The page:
High Flu Activity Continues Nationwide
The Flu and Seniors
Seasonal influenza always takes the greatest toll on seniors, and this seems to be particularly true during seasons when the H3N2 strain is predominant, which is the case for this flu season. CDC estimates that 90% of flu-related deaths and as many as 60% of flu-related hospitalizations occur among people 65 and older.
As people age, their bodies may lose some ability to fight off flu infection. This is why it’s especially important for people 65 and older to get a flu shot, take preventive steps, and seek treatment quickly if they develop flu symptoms.
Flu Can Be Serious
Influenza, commonly called the "flu," is a contagious viral infection that affects the respiratory system—your nose, throat and lungs. Symptoms of the flu can include fever, cough, sore throat, runny or stuffy nose, body aches, headache, chills and fatigue. Some people may also have vomiting and diarrhea. Influenza is a serious disease that can lead to hospitalization and sometimes even death. Every flu season is different, and influenza infection can affect people differently.
Get a Flu Vaccine
The first and most important step in protecting yourself and your loved ones against the flu is to get a flu vaccination each year. If you haven’t gotten vaccinated yet, you should do so now. With very few exceptions, everyone 6 months of age and older should get an annual flu vaccine. Vaccination is especially important for people at high risk to decrease their likelihood of getting sick and possibly having serious illness. People at high risk of serious flu complications include young children, pregnant women, people with chronic health conditions (like asthma, diabetes or heart and lung disease), and people 65 years and older. Contacts and caretakers of high risk patients should be vaccinated too.
Flu vaccine may be harder to find now than it was earlier in the season. You may need to contact more than one provider (pharmacy, health department, or doctor) to find available vaccine. The flu vaccine locator may be helpful to you in your search.
Take Everyday Preventive Actions to Stop the Spread of Germs
Everyday preventive actions are steps that people can take to help slow the spread of germs that cause respiratory illness, like flu. They are not a substitute for vaccination. These include the following personal and community actions:
- Try to avoid close contact with sick people.
- If you get sick with a respiratory illness, like flu, limit contact with others as possible. Stay home (or keep your child home) for at least 24 hours after fever is gone except to seek medical care or for other necessities. Fever should be gone without the use of a fever-reducing medicine.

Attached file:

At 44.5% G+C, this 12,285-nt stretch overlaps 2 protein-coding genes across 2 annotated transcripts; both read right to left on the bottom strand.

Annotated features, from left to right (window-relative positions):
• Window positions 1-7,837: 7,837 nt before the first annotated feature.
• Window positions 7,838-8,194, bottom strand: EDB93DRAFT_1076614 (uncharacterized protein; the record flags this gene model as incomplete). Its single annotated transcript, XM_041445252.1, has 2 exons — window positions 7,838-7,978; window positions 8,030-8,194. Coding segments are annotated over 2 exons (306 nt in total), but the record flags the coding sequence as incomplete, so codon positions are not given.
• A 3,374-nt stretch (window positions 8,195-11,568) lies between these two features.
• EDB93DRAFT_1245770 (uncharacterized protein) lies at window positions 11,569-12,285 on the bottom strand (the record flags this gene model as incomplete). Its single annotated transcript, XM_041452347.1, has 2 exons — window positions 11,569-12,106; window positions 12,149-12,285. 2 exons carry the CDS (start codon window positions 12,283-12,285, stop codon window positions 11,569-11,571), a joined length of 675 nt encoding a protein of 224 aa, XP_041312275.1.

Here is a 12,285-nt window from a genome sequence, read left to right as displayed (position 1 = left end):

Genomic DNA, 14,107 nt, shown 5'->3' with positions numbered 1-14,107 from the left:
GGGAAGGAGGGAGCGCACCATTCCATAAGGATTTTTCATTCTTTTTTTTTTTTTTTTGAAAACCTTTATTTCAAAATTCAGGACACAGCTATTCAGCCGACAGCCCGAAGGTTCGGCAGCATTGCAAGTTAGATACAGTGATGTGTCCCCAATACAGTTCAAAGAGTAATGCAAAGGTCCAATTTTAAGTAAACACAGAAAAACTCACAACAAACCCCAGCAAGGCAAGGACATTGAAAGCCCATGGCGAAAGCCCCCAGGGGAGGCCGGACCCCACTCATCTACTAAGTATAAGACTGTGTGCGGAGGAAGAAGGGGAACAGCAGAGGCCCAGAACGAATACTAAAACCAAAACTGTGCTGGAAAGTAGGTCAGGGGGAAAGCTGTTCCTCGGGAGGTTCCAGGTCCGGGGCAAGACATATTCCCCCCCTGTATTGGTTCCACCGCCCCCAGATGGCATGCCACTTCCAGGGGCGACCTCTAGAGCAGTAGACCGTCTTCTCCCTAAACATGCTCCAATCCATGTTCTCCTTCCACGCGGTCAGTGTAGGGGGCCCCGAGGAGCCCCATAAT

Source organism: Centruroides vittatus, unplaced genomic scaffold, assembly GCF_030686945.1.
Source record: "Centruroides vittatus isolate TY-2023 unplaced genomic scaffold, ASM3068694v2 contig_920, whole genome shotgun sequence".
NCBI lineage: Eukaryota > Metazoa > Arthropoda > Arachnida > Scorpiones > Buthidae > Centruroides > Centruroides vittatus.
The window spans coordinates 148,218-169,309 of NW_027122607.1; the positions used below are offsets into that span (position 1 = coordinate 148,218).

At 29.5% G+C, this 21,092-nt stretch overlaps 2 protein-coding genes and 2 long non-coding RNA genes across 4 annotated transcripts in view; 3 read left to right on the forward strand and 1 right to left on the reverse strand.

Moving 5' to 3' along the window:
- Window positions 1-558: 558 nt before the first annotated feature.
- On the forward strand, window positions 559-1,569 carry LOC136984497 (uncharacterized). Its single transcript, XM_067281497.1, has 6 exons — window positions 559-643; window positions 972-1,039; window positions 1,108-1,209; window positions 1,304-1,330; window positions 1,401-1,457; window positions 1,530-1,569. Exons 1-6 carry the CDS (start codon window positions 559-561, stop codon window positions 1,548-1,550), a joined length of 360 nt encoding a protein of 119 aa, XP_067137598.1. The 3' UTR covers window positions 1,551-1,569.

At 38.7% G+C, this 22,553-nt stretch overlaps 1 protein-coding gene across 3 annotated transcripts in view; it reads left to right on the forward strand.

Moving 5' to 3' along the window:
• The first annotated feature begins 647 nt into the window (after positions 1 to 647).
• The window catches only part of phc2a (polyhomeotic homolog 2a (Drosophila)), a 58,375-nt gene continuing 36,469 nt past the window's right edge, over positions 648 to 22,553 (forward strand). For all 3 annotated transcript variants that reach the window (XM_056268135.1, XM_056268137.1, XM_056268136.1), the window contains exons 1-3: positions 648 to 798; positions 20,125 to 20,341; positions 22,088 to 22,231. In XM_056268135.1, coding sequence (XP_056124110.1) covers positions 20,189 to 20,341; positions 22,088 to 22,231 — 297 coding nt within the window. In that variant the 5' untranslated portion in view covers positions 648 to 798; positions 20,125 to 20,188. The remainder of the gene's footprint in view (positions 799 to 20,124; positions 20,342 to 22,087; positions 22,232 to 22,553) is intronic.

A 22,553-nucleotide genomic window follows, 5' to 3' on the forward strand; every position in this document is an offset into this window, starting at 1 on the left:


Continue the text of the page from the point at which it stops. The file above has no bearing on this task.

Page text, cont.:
- If an outbreak of flu or another illness occurs, follow public health advice. This may include information about how to increase distance between people and other measures.
- Cover your nose and mouth with a tissue when you cough or sneeze. This will block the spread of droplets from your mouth or nose that could contain germs.
- Wash your hands often with soap and water. If soap and water are not available, use an alcohol-based hand rub.
Take Flu Antiviral Drugs if Your Doctor Prescribes Them
Flu Season Continues. What You Should Know Now.
The 2012-2013 influenza season started early and activity remains high in the United States. This may continue for some time. With that in mind, there are steps you can take to protect yourself and your family from the flu. CDC recommends a three-step approach to fighting influenza.
- Get a flu vaccine.
- Take everyday preventive actions to stop the spread of germs.
- Take flu antiviral drugs if your doctor prescribes them.
If you do get the flu, there are antiviral drugs that can treat your illness. They are a second line of defense, available only with a prescription. Antiviral drugs can make your illness milder and shorten the time you are sick. They are most effective when started within 2 days of getting sick, though starting them later can still be helpful, especially for those with high risk conditions.
Early treatment is especially important for people who are at high risk of flu complications. High risk patients – especially people 65 and older– should get medical attention promptly if they get flu-like symptoms, regardless of whether or not they got vaccinated. Treatment of high-risk people with suspected influenza should not wait for laboratory confirmation of influenza. A doctor will decide whether antiviral drugs are needed. For more information, see Treatment - Antiviral Drugs.
According to the U.S. Food and Drug Administration (FDA), some temporary shortages of the antiviral formula for children may occur this season, but there are options available. FDA is working hard to make sure that medicine to treat the flu and its symptoms is available for those who need it.
- Page last reviewed: January 29, 2013
- Page last updated: February 8, 2013
- Content source:
- National Center for Immunizations and Respiratory Diseases
- Page maintained by: Office of the Associate Director for Communication, Digital Media Branch, Division of Public Affairs